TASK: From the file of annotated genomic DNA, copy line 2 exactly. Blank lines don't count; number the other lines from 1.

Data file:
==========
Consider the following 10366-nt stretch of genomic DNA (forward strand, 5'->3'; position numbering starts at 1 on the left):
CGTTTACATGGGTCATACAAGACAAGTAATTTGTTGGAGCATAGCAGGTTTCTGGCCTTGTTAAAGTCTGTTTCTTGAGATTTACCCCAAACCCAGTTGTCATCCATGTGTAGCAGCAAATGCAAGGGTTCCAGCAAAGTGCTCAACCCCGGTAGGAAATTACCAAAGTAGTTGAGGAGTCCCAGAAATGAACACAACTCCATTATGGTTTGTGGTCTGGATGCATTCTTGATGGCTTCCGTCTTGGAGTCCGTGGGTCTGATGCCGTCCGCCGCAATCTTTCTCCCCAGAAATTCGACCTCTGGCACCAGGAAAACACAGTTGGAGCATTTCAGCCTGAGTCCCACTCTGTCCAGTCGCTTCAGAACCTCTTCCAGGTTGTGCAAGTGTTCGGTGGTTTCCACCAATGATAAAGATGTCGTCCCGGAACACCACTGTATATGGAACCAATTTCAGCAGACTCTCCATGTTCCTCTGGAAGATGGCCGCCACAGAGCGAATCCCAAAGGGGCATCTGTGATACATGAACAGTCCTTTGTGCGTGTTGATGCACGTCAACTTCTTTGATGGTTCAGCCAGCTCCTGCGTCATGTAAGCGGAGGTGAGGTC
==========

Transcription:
CGTTTACATGGGTCATACAAGACAAGTAATTTGTTGGAGCATAGCAGGTTTCTGGCCTTGTTAAAGTCTGTTTCTTGAGATTTACCCCAAACCCAGTTGTCATCCATGTGTAGCAGCAAATGCAAGGGTTCCAGCAAAGTGCTCAACCCCGGTAGGAAATTACCAAAGTAGTTGAGGAGTCCCAGAAATGAACACAACTCCATTATGGTTTGTGGTCTGGATGCATTCTTGATGGCTTCCGTCTTGGAGTCCGTGGGTCTGATGCCGTCCGCCGCAATCTTTCTCCCCAGAAATTCGACCTCTGGCACCAGGAAAACACAGTTGGAGCATTTCAGCCTGAGTCCCACTCTGTCCAGTCGCTTCAGAACCTCTTCCAGGTTGTGCAAGTGTTCGGTGGTTTCCACCAATGATAAAGATGTCGTCCCGGAACACCACTGTATATGGAACCAATTTCAGCAGACTCTCCATGTTCCTCTGGAAGATGGCCGCCACAGAGCGAATCCCAAAGGGGCATCTGTGATACATGAACAGTCCTTTGTGCGTGTTGATGCACGTCAACTTCTTTGATGGTTCAGCCAGCTCCTGCGTCATGTAAGCGGAGGTGAGGTC